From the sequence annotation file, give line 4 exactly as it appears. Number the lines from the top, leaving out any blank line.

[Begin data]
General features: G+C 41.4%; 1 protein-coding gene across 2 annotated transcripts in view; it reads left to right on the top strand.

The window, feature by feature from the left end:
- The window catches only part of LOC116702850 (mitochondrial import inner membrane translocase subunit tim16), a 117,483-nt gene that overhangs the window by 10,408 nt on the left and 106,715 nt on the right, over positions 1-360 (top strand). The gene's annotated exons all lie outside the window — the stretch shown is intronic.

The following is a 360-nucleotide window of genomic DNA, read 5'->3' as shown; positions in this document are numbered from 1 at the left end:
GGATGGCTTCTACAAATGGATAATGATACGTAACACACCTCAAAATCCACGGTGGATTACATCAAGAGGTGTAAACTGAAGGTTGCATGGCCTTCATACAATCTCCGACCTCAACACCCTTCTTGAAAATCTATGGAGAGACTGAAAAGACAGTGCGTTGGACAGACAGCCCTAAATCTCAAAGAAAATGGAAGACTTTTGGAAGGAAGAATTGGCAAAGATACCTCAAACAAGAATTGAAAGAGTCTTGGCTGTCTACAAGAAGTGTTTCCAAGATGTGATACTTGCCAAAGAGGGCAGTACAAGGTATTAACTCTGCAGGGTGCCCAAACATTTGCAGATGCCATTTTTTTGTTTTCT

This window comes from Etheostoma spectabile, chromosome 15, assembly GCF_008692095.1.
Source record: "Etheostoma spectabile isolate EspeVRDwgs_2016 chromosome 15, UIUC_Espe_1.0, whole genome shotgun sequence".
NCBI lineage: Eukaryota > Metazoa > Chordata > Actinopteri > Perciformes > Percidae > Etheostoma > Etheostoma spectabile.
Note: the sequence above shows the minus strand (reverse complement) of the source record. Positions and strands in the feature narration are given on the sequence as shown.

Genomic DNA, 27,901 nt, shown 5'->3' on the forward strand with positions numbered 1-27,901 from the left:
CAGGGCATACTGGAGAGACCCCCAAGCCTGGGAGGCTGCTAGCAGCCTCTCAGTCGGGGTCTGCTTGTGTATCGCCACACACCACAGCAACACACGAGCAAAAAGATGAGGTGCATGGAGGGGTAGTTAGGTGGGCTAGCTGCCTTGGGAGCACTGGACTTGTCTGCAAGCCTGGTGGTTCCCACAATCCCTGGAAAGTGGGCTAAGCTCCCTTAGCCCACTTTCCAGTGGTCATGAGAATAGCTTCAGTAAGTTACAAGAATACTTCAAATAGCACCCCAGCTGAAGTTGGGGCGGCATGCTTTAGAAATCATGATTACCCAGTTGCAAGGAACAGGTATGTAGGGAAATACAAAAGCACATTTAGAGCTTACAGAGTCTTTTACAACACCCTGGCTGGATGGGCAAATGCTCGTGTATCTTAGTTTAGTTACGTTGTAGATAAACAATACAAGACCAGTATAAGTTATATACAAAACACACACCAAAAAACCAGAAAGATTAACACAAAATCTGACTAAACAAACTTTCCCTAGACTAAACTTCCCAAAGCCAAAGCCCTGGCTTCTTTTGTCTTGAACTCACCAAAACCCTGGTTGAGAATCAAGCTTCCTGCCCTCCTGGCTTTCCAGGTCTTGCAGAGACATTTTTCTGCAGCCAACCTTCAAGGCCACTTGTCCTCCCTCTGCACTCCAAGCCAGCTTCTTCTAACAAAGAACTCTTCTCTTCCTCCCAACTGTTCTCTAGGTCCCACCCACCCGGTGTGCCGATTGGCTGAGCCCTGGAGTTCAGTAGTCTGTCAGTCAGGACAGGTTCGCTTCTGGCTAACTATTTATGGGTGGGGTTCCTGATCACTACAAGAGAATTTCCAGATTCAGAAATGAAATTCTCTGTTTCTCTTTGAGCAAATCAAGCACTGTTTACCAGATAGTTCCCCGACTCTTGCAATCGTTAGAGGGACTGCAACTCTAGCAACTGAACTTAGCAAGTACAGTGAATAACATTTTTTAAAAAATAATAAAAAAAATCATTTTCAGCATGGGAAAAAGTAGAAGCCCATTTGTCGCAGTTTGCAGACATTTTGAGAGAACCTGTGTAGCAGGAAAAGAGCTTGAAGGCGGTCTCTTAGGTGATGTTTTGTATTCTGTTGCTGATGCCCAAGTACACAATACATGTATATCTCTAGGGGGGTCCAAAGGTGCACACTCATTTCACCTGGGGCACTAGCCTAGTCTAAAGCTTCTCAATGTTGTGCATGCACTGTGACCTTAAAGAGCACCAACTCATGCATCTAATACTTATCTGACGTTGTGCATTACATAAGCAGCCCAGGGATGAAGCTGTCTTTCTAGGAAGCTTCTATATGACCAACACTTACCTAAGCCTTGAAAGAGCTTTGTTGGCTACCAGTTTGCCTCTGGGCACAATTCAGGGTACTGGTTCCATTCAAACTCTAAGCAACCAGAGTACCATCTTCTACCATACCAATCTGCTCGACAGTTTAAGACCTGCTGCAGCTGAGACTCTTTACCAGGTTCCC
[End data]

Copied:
The following is a 360-nucleotide window of genomic DNA, read 5'->3' as shown; positions in this document are numbered from 1 at the left end: